A complex and intriguing original. The mystery began with wild yeast spontaneously fermenting a rich treasure of malted barley and cherries. Unlined Oak casks breathe deep vanilla hues and chords of smoke into this sour brown ale. Master Brewer, Daniel Carey, has forged a smooth garnet tapestry that defies description. Wander off the beaten path.

Monday, May 10, 2010

Trademark Infringement Cheese?

Spotted Cow Cheddar from Brennan's in Madison, WI
You make the call. Is this trademark infringement?

Would you think that this cheese was:
a) made by a cheesery using Spotted Cow beer;
b) made in conjunction with, or by permission from, New Glarus Brewery; or,
c) not in any way related to New Glarus Brewery or Spotted Cow beer?

Friday, May 7, 2010

Consistency Is the Key

No, I'm not talking about myself. Yes, I understand that my posting has been less than ... shall we say ... consistent lately. But, it actually sort of fits into this discussion and what we mean when we say a brewery or its is "inconsistent."

There's a number of ways that a brewery, or beer, can be inconsistent. And, unfortunately, the word "inconsistent" has a distinctly negative connotation. So, what does "inconsistent" actually mean?

varying and unpredictable
containing conflicting or contradictory elements

Thus, when we say "inconsistent", as in such-and-so brewery is "inconsistent" or such-and-such beer is "inconsistent" we are keying on the "unpredictable" nature of the thing. In other cases, like traditional lager breweries deciding to brew ales, we're talking about "conflicting or contradictory elements."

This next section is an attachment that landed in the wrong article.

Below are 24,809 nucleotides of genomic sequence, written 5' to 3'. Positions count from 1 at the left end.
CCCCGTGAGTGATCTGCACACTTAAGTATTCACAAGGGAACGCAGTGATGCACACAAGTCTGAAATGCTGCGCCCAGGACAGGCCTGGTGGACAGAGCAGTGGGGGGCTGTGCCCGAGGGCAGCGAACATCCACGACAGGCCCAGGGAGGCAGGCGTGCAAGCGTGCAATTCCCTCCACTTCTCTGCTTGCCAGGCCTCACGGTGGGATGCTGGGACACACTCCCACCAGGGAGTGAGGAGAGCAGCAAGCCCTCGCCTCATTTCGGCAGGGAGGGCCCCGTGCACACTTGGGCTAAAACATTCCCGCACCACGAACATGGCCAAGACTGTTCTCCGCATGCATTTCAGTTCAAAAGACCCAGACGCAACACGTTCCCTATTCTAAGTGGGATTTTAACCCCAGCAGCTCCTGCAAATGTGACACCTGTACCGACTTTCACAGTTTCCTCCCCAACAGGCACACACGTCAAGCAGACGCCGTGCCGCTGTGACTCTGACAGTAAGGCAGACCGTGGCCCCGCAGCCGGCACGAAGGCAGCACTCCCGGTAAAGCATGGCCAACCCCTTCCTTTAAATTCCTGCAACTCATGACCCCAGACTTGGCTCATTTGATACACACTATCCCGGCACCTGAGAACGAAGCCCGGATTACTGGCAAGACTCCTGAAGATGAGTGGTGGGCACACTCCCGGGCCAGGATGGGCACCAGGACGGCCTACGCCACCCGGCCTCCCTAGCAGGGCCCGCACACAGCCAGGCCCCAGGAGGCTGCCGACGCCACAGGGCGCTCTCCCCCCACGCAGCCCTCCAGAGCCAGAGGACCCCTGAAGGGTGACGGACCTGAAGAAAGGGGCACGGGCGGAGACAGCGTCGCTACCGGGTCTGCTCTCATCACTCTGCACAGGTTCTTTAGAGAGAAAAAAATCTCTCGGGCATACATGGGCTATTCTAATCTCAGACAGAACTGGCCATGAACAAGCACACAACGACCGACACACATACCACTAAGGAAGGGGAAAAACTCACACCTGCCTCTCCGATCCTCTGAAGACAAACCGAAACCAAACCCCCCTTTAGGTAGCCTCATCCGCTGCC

None of these are inherently bad things. Taking the last item first, take a brewery like Capital or Stevens Point or Sprecher, traditional lager breweries that have recently dabbled in the ale-ish arts. All of these breweries are "old school" - they started brewing when lagers were what the market demanded. Today, the market demands ales. So, they step outside of their comfort zones and try to brew some ales. And doing so makes them "inconsistent" with prior practices - brewing really good lagers. In this case, "inconsistency" with past practice is not bad in and of itself. One of the great parts of craft brewing and craft breweries is the willingness to experiment, to step outside the box and show off the brewing skills a little bit.